[vc_row][vc_column width=”1/2″][text_output]03/03/15 – 10:08am
Bakozetra, Torotorofotsy Wetlands (North of) – Seeking Wild Mantella crocea

Well, I am back everyone, really apologise for the lack of blog updates but life is life and gets…. A bit manic some times! Right, well where did I leave you all hanging? Ah, that’s right, it was on my way to Bakozetra, the northern most part of the Torotorofotsy Wetlands reserve…

It took approximately an hour to reach the base camp however; it didn’t seem like it as I fell asleep at several points in the journey. Once we arrived at the camp, I urgently needed the toilet and Fano told me where I could find it, when I got within 10 feet the smell was enough to make me gag and you could barely see the door through the flies that covered it, so I decided to simply utilise a bush!

As we started our descent down the mountain side, with the local Indri Lemurs (Indri indri) acting as our iPod with their whale like vocals, we came across many different species, including my first species of Snake. It was a striking and delicate looking Malagasy Yellow-striped Water Snake (Liopholidophis lateralis) in the most unusual place, quite near the top of the mountain but clearly there was a purpose for this, due to the species being also a Batractivore (a frog eater) they tend to follow the many species of Anura up the mountain-side. We moved on and saw many other species of Fauna and Flora including a still in bloom Malagasy Lemon Orchid (Aerangis citrata), Malagasy Green Burrowing Frog (Scaphiophyrne marmorata) and a species I did not recognise.[/text_output]

[text_output]After a 30 minute trek though, we reached the first site of the local Mantella crocea population, however after searching and searching we couldn’t find an specimens at this site, but we did find other species such as Malagasy Climbing Rain Frog (Plethodontohyla mihanika) and Malagasy Jumping Frog (Aglyptodactylus madagascariensis). With this we decided to move to the second and final breeding pond and at this point, it started to rain incredibly hard! Drenched, we proceeded to cross a small fast moving river which you could only cross by a 30 ft log with no ropes etc, lets just say… I definitely have good balance even with my Brasher’s on. After 10 more minutes we arrived in a denser pond area, immediately making me start to search through the leaf litter, fallen Bamboo poles and rotten logs and the next thing I see is the movement I was very familiar with… That was it; I finally found the animal I was looking for, the Endangered Yellow Mantella (Mantella crocea).

The colouration was completely foreign to me; it was more of a Reddish Yellow colour with these glorious Red Flash marks which I was later informed by Devin, is a trait carried only by wild specimens. I picked a specimen up and without further encouragement it performed Thanatosis (Playing Dead) behaviour showing off the beautiful ventral side it possessed. We found a further 4 specimens and satisfied with the results of my experiences, we headed back before it got to dark/late. Once we arrived at the Jeep, Fano proceeded to take off all the leeches he had attached to himself, I checked myself and could find nothing… Until once on the road, I noticed the top left breast of my long sleeved top had turned a dark red, upon this I saw a full leech crawling away and lifting my top I saw the blood running down my side. But, it was certainly worth it, the entire trek, just to see these endangered animals.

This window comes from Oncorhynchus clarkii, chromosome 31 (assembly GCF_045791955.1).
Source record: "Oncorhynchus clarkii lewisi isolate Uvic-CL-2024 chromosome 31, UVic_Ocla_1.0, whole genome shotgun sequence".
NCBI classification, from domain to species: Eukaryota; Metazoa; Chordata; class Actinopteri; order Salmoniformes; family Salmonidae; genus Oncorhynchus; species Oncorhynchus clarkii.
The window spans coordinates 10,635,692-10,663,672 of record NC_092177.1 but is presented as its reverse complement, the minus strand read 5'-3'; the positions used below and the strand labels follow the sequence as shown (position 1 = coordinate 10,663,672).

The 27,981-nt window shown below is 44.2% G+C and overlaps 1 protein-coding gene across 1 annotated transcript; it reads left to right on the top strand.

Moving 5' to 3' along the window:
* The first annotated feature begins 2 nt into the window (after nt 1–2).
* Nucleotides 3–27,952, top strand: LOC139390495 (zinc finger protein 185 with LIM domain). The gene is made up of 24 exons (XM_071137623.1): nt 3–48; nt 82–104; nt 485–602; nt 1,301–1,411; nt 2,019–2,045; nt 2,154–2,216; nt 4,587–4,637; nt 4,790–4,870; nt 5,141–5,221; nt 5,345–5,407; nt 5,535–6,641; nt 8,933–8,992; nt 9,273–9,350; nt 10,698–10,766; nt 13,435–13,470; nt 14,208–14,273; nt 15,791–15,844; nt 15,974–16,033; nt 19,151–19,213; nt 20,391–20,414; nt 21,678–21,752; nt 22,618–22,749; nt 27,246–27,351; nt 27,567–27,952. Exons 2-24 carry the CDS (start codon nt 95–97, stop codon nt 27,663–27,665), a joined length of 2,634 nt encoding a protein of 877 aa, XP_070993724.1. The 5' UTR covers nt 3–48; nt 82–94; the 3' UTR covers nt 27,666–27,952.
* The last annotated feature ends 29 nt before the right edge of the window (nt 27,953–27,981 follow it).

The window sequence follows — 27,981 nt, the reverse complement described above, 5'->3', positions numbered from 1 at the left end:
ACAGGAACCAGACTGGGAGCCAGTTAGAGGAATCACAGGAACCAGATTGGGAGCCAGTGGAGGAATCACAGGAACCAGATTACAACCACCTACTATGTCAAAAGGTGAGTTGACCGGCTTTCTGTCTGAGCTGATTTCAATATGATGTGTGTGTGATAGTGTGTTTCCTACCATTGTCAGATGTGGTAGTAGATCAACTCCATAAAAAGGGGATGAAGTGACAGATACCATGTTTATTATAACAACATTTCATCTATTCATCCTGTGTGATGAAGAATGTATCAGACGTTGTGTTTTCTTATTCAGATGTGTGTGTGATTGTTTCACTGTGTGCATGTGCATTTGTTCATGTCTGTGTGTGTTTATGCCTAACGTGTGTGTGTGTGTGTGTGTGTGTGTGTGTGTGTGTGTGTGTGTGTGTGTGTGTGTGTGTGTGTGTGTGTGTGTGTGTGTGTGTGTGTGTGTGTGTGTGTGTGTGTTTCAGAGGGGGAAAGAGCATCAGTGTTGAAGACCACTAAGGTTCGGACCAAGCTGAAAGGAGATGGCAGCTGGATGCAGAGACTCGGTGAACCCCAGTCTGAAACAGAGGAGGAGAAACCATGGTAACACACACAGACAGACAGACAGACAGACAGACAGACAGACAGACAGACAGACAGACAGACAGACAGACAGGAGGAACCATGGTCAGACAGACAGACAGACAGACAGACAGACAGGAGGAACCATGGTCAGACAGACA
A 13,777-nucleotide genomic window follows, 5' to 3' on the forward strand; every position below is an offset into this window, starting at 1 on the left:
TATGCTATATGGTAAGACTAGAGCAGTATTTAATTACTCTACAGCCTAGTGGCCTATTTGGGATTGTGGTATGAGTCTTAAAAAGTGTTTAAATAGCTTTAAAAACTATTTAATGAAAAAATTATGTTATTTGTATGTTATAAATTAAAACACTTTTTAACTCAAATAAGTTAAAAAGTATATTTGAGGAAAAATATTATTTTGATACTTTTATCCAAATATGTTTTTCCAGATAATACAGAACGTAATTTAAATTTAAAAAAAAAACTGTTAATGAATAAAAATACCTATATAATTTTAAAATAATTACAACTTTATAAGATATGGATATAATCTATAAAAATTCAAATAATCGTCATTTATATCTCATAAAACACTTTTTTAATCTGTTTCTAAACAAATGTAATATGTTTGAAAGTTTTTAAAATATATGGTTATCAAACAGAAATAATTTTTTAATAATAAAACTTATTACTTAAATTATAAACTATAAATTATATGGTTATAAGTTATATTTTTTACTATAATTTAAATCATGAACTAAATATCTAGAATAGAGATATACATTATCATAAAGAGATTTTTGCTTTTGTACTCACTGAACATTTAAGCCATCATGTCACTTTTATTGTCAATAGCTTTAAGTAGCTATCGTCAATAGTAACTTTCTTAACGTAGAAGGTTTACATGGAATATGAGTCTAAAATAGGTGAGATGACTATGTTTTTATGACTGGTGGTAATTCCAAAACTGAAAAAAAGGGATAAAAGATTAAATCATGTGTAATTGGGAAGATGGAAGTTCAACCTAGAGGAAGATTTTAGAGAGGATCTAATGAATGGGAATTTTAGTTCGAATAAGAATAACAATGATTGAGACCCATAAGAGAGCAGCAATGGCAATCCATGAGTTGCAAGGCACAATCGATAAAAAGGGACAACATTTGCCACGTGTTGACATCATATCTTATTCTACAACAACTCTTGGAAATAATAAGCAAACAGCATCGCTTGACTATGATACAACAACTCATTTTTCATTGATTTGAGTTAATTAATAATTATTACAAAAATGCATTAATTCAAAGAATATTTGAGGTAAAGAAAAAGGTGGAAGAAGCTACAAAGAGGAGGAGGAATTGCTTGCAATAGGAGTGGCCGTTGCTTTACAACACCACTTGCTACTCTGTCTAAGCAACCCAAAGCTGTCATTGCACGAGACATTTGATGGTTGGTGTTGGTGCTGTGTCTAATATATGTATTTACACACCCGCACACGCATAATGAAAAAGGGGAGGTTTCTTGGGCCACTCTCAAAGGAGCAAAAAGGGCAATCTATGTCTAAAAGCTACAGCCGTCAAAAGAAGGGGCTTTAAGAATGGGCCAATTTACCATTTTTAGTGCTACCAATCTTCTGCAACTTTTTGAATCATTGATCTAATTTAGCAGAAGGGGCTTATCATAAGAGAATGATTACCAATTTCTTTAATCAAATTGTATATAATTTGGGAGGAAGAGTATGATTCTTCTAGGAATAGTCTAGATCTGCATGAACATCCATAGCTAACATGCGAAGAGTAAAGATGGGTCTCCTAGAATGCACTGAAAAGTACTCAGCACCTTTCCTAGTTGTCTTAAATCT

Hope you enjoyed this, and looking forward to my next installment!

Kind regards,

Joshua Ralph
(MantellaMan)[/text_output][/vc_column][vc_column width=”1/2″]

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[/vc_column_inner][vc_column_inner width=”3/4″][text_output]Joshua Samuel Ralph, a Zoo Keeper specialising in the field of Batrachology (Studying Amphibians), has specialised and fantastised about keeping and working with Amphibia species since he was 7 years old. Joshua seeks a career in Conservation of all Amphibian life, however with one particular genus in mind, the Mantella frog of Madagascar, which he has been breeding as a private keeper for most of his life. After spending some time in Madagascar, Joshua truly saw the issues and threats that not only Amphibians face in the wild but also most species of Fauna and Flora across the island. From writing in media publications including Magazines and working in the field, Joshua hopes that he will not only raise awareness for conservation efforts of Amphibia but also his passion for this truly remarkable Class of life on Earth using many different methods, now including the ASA & ASG.[/text_output][/vc_column_inner][/vc_row_inner]
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